We know that in all of the developed countries in the world, America pays the most money per capita yet receives worst coverage as a whole. Those who have healthcare coverage tend to see the doctor too many times, and those who do not have coverage never see the doctor. That has pushed America down in terms of standard of living.
Here’s an interesting grout that depicts the level of healthcare coverage by state.
Continue reading Who has the least health coverage – USA by State
The percentage figures are for the level of non compliance. Honestly, if we included some level of IT systems there would be further non compliance. Our sense is that is another place of weakness in many organizations.
1. The hospital provides and maintains systems for extinguishing fires — 86 percent
2. The hospital manages risks associated with its utility systems — 73 percent
3. The hospital provides and maintains building features to protect individuals from the hazards of fire and smoke — 72 percent
4. The hospital reduces the risk of infections associated with medical equipment, devices and supplies — 72 percent
5. The hospital established and maintains a safe, functional environment — 70 percent
For the complete list visit JC.
And this stunning graph that should raise a few eyebrows. (What are Americans spending their tax revenues on?)
Firstly, all countries in this graph have followed an upward trajectory (life expectancy increased as health expenditure increased), but the U.S. stands out as an exception following a much flatter trajectory; gains in life expectancy from additional health spending in the U.S. were much smaller than in the other high-income countries, particularly since the mid-1980s. And secondly, the gains for all countries (except for the U.S.) were not diminishing, as in the previous graph. This suggests that there are many other factors affecting life expectancy, that are not determined by healthcare spending. Indeed, as we have pointed out before, healthcare is just one of many inputs to produce health.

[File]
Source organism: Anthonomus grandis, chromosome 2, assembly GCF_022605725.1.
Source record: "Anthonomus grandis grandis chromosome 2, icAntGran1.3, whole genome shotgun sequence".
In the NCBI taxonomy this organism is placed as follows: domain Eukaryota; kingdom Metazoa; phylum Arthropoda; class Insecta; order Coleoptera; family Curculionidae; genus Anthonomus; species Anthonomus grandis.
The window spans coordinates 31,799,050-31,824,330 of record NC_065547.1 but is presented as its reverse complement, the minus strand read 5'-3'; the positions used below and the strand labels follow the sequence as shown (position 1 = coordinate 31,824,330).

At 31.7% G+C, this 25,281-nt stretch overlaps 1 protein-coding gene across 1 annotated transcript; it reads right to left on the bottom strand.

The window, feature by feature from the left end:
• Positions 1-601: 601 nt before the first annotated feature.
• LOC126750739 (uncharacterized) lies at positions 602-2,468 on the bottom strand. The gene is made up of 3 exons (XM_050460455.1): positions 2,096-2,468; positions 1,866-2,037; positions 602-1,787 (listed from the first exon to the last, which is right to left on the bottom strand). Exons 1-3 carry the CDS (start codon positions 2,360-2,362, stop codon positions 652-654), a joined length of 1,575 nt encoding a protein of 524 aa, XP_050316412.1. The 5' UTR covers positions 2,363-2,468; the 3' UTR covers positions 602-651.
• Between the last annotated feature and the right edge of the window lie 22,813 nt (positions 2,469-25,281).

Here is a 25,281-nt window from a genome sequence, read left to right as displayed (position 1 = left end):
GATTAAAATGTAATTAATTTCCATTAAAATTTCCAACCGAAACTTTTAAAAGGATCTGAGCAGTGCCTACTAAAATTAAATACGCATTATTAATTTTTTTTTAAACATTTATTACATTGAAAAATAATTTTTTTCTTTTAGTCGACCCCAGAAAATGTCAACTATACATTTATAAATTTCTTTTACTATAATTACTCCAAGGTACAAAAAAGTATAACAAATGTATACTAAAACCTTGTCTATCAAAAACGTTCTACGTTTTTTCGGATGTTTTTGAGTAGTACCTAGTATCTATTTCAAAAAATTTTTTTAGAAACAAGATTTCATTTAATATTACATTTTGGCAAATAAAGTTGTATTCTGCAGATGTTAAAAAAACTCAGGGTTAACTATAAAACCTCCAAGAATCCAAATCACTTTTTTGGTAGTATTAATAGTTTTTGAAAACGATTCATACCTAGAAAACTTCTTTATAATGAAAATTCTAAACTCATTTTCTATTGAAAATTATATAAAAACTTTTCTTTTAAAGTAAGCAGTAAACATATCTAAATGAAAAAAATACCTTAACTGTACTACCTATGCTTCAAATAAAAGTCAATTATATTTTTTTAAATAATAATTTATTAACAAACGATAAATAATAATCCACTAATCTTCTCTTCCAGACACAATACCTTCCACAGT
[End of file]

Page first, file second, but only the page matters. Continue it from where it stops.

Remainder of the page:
Source: Esteban Ortiz-Ospina and Max Roser, Financing Healthcare, 2017. Published online at OurWorldInData.org.
Additional insight on this data and more http://www.moneyandbanking.com/commentary/2017/3/12/improving-us-healthcare-and-coverage
And some another article on negative side of upcoming Republican healthcare plan. http://www.thefiscaltimes.com/Columns/2017/03/13/Why-Republican-Health-Care-Plan-Destined-Fail
The December 2016 issue of Perspectives clarified the position on text messaging orders saying, “although its prior data privacy and security concerns had been addressed, concerns remained about transmitting text orders even when a secure text messaging system is used”, and therefore texting orders is not permitted. Specifically, TJC, with CMS’s input, found that:
Joint Commission requires organizations to have a written policy addressing the privacy of health information, and this requirement applies to the privacy of health information transmitted through text messaging.’
Part of the document.
Continue reading Joint Commission Text Messaging Orders Saga Ends
The Joint Commission anticipates the new and revised National Patient Safety Goals will improve patient safety and quality of care by reducing morbidity and mortality, as well as health care costs and length of stays associated with CAUTIs. The R3 Report is available here.